An education with a +

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Two families share their experiences

by Melodie M. Davis

McGlaughin family

Jill, Chad, 7th grader Grady and 5th grader Marley McGlaughin, along with their dog D.D., relax in their living room near Keezletown. Photos by Melodie Davis

Why pay for a private school for your children for elementary, middle or high school when there are so many excellent public schools in the Valley with abundant, well-trained teachers—and many with strong faith backgrounds? What’s more, these teachers have often graduated from noteworthy education programs at the four-year schools here: James Madison University, Eastern Mennonite University and Bridgewater College.

Chad and Jill McGlaughlin are parents who switched their children from public to private schools recently, starting in the fall of 2015. Jill is the owner of Classic Kitchens in Harrisonburg and Chad is president of Classic Distribution, Inc. in Mt. Crawford. Their children are son Grady, a seventh grader at Eastern Mennonite Middle School and daughter Marley, in the fifth grade at Eastern Mennonite Elementary School.

At Marley’s previous school, she recalls the playground being fenced in and feeling like it was too small for everyone to play. “They kind of put you in a box there,” she observed. At Eastern Mennonite, she enjoys an expanded environment playing in the woods, on the basketball court and more. Plus she likes that students are not put in other boxes, such as a “smarter” or a more advanced group while other students are in a slower group. At her new school there is only one class of fifth graders, and at her former school there were four rooms of fifth graders. Marley feels like she knows all the children in the entire elementary school.

Grady notes while he doesn’t really know what the transition to middle school would have been like in public school, he has enjoyed the much more hands-on teaching style in many of his middle school classes including science, where teachers sometimes double up periods so they can explore things like fungus or trees through hikes in the nearby woods. “And instead of working alone in math, you are in partner groups,” Grady commented. He’s experiencing extra requirements, like each student has to learn an instrument in sixth grade. Grady chose to play the oboe and although he is not required to keep on playing after the sixth grade he has continued to play his instrument of choice.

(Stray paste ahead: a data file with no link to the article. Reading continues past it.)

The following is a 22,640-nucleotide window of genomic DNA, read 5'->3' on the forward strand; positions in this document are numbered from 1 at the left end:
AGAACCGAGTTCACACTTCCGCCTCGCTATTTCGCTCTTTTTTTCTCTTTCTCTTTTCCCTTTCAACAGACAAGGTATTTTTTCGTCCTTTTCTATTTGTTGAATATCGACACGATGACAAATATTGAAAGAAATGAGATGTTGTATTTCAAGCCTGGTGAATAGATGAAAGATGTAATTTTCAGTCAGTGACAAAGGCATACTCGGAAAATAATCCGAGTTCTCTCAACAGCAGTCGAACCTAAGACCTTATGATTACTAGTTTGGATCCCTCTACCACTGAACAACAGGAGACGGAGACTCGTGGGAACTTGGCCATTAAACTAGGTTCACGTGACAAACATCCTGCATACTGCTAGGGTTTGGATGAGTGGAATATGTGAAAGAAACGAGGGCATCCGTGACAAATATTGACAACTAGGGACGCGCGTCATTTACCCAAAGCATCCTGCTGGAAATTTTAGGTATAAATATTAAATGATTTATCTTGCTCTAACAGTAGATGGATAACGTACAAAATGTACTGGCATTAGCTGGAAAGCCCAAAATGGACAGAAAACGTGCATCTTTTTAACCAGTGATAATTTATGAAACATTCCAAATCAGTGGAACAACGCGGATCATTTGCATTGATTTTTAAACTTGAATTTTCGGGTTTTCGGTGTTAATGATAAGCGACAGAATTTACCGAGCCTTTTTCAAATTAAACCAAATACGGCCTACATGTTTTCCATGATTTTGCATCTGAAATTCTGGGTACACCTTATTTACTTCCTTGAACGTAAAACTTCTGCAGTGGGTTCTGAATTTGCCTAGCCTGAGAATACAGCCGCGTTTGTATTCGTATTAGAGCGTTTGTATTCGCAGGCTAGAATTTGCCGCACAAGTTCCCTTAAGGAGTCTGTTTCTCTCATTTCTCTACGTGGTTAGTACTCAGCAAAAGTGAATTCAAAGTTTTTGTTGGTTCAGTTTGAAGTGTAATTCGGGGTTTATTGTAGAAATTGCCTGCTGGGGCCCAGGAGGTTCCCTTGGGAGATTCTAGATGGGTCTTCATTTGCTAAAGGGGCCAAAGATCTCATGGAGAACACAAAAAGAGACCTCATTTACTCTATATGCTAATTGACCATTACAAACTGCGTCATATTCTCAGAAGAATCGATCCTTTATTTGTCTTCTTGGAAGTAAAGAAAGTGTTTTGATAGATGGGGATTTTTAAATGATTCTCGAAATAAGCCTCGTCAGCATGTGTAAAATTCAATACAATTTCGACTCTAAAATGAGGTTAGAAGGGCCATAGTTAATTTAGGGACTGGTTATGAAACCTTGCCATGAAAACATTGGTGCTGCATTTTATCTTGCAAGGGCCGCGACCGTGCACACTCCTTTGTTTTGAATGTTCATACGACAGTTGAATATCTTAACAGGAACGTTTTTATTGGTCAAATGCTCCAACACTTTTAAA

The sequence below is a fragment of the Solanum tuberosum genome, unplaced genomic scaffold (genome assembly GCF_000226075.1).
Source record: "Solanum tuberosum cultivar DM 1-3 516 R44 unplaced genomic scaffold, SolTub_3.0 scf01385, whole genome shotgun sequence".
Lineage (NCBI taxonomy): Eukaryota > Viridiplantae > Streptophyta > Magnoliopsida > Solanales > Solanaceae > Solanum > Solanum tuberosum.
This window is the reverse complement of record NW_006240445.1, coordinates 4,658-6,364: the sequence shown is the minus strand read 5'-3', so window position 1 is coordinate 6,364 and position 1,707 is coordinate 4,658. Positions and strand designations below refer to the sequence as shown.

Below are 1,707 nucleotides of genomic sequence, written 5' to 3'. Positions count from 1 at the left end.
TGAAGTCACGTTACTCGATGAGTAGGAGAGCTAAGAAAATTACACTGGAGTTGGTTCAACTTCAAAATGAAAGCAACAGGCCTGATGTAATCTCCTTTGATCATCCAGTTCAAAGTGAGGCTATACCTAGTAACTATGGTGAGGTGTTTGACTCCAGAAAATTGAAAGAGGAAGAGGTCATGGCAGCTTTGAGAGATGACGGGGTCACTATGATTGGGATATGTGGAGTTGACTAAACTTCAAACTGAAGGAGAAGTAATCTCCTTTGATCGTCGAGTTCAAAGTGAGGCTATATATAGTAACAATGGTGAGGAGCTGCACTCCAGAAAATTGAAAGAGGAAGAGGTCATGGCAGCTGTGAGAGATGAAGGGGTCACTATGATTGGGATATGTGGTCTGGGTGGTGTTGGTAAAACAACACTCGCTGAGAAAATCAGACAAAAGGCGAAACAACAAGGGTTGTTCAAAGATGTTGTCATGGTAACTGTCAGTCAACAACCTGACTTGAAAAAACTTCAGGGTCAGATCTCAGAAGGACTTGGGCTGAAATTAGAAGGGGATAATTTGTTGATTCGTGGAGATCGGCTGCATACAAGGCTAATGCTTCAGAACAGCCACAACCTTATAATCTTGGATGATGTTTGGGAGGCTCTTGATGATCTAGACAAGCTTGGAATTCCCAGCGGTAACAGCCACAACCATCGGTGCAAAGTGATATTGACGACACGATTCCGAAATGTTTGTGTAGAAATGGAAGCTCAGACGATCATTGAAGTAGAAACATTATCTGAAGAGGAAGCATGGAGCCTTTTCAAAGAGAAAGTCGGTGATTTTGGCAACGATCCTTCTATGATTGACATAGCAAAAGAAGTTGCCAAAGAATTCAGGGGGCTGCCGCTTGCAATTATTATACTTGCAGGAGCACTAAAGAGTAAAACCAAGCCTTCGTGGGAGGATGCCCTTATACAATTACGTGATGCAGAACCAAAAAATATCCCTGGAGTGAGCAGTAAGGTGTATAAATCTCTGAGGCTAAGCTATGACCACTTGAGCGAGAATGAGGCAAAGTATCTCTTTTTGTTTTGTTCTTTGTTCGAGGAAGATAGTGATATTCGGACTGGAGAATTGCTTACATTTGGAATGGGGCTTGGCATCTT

The atmosphere in most private schools, because of smaller size, is more of a family atmosphere.

Jill added both children have struggles with dyslexia, and the move to private school was in part motivated by the desire for a more intimate class environment and individualized attention when needed. As parents, they have been very pleased with teachers who seem “really ready to listen and help children succeed in the classroom,” stated Jill. Plus the elementary school principal, Maria Archer, took a special interest in learning more about this common learning disability.

Overall, the McGlaughlins have been impressed with “the quality of the administration, great classes in history and science, and communication with parents,” said Jill. They teach about faith, but more with the goal of helping kids grow into being “good persons with good character, and good citizens,” she noted. Along these lines, Marley mentioned her peacebuilding class where children do practical peacemaking by helping around the school with a school garden, organizing a peace parade with a dove flag and origami paper birds for decorations. Eastern Mennonite also enjoys an ample diversity of students from different races, cultures, religions and social backgrounds.

At the elementary level, every Wednesday they have what is called “a gathering” where someone speaks or performs music, or artists talk about their work.